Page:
Tanzania: ban on studying for teenage mothers lifted

Tanzania: ban on studying for teenage mothers lifted
Tanzania: ban on studying for teenage mothers lifted

Other countries : Tanzania announced on Wednesday its decision to allow pregnant students and teenage mothers to continue their education, sweeping aside a much-criticized ban put in place by its late autocratic leader, John Magufuli.

In 2017, the East African country began expelling pregnant girls from state schools and barring them from returning to school after giving birth, a move criticized by human rights activists who called to the repeal of the law.

After Magufuli’s death this year, Samia Suluhu Hassan who succeeded him as head of state sought to break with some of the policies pursued by the autocrat.

Education Minister Joyce Ndalichako said on Wednesday that “pregnant schoolgirls will be allowed to continue their education after childbirth.”

“I will issue a circular later today. There is no time to waste,” she said at a ceremony in the capital Dodoma.

Magufuli had vowed that no student who became pregnant would complete their studies under her tenure, saying it was immoral for young girls to be sexually active.

>>> READ ALSO: Tanzania: the president announces the exclusion of any pregnant student from school

“I give money for a student to study for free. And then she gets pregnant, gives birth and after that, goes back to school. No, not under my mandate,” he said in 2017.

The move was widely criticized by human rights groups and international donors, who cut funding to the country in response to Magufuli’s policies.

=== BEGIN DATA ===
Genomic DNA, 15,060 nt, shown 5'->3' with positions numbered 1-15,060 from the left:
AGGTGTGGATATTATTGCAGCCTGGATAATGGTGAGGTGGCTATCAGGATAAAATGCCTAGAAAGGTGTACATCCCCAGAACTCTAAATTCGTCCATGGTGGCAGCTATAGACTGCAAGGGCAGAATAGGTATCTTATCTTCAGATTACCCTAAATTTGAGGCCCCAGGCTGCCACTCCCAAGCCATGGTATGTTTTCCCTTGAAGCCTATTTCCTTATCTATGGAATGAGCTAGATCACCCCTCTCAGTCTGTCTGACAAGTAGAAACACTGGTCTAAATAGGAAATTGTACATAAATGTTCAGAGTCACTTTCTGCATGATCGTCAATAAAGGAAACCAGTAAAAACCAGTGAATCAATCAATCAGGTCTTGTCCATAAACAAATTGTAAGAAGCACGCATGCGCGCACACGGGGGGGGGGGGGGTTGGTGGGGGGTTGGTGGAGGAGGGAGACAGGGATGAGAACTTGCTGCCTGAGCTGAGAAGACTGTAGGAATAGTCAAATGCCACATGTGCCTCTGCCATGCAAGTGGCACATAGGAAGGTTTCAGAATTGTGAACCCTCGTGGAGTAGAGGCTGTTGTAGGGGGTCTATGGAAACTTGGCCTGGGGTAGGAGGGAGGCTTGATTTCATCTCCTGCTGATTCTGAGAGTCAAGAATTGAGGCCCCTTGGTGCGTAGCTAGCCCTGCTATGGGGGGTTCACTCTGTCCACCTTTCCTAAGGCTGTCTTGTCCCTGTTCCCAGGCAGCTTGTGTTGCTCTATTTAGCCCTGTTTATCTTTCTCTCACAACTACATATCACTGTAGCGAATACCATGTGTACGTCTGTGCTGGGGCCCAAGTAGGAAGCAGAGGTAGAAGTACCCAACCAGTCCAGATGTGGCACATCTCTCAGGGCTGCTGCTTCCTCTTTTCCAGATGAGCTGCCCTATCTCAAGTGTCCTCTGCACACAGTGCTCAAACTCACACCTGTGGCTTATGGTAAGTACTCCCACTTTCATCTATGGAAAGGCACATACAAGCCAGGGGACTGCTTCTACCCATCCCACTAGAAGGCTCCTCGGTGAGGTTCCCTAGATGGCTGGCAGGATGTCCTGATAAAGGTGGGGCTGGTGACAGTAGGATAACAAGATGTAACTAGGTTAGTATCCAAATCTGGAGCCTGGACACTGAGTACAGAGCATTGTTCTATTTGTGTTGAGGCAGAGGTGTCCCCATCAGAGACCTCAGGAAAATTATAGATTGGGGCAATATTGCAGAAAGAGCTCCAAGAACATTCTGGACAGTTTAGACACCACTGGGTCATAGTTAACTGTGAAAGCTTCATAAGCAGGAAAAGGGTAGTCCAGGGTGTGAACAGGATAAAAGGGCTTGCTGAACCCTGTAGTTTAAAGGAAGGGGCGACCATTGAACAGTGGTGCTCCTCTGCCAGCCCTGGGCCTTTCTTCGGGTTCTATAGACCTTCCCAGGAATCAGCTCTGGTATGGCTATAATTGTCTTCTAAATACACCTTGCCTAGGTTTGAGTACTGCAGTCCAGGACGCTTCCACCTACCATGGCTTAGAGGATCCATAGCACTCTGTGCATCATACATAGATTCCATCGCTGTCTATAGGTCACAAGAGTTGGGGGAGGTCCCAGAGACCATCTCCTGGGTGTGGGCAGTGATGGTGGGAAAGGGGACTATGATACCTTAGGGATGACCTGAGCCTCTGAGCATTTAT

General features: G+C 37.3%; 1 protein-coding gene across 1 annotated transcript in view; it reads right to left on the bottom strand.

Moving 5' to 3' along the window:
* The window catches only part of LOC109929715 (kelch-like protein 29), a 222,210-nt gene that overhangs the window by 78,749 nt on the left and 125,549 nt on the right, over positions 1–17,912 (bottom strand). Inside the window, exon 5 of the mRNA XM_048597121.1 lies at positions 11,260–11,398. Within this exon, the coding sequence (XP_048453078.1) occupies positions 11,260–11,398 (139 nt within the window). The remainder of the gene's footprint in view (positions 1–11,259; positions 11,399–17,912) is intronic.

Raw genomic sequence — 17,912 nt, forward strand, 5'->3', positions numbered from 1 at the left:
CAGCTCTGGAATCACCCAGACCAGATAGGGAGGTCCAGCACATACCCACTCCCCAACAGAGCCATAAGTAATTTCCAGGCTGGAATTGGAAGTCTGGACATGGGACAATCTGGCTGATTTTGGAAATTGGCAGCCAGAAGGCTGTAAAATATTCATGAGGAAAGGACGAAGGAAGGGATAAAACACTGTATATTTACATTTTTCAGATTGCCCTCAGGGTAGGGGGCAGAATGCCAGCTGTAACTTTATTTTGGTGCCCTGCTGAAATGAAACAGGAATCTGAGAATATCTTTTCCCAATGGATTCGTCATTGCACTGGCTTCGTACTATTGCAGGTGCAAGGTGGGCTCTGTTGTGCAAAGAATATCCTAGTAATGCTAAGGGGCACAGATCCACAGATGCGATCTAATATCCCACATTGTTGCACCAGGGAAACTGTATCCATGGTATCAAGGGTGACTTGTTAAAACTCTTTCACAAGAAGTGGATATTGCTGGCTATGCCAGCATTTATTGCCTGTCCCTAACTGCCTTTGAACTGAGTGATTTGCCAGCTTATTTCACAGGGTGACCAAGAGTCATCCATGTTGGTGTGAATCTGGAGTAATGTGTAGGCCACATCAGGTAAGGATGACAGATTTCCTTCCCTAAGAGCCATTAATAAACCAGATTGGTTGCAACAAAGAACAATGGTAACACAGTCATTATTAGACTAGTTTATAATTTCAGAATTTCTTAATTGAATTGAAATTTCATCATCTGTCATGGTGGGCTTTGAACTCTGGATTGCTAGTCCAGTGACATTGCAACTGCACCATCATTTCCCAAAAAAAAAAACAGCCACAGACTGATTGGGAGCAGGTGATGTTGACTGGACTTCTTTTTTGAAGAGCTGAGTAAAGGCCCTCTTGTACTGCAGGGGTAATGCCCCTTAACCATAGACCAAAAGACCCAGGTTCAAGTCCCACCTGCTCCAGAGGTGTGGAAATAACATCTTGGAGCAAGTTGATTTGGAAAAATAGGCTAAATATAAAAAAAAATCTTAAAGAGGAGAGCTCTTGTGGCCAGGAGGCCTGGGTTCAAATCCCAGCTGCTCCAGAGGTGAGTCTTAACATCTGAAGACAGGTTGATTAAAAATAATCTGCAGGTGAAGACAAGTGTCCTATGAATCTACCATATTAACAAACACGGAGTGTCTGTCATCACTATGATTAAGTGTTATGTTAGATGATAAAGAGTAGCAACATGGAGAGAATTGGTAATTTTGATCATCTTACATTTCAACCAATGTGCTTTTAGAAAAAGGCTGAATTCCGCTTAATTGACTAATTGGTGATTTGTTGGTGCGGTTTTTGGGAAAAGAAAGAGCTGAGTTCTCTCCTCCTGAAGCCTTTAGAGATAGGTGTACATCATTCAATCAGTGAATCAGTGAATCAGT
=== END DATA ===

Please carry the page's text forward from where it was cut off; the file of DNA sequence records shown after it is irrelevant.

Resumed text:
At the time, Human Rights Watch published a report in which the NGO said school officials in Tanzania were performing pregnancy tests with a view to expelling pregnant students.

The World Bank had frozen a loan of 300 million dollars (265 million euros) for girls’ education to protest against this ban.

“The World Bank welcomes the announcement of the Tanzanian government on the lifting of barriers to access education,” the organization reacted on Wednesday.

>>> READ ALSO: Sierra Leone: the school ban for pregnant girls will be lifted after the end of the Covid-19 pandemic

The opposition party Alliance for Change and Transparency (ACT Wazalendo) welcomed its successful efforts: “We have succeeded! A clear example of a struggle on many fronts,” said the party leader Zitto Kabwe.

President from 2015, nicknamed the “Bulldozzer” for his strong leadership, John Magufuli, 61, officially died on March 18 of heart problems. But his main opponent says the leader, who has consistently downplayed the impact of the coronavirus and refused to take action to stem the pandemic, died of Covid-19.

In succeeding John Magufuli, the new president has significantly revised the policies of the late president, pledging to defend democracy and fundamental freedoms, and to re-allow banned media.

But the arrest at the end of July of the leader of the main opposition party Freeman Mbowe, denounced by associations for the defense of rights and Western countries, qualified this rupture. Mbowe is currently on trial for “terrorism”.

 
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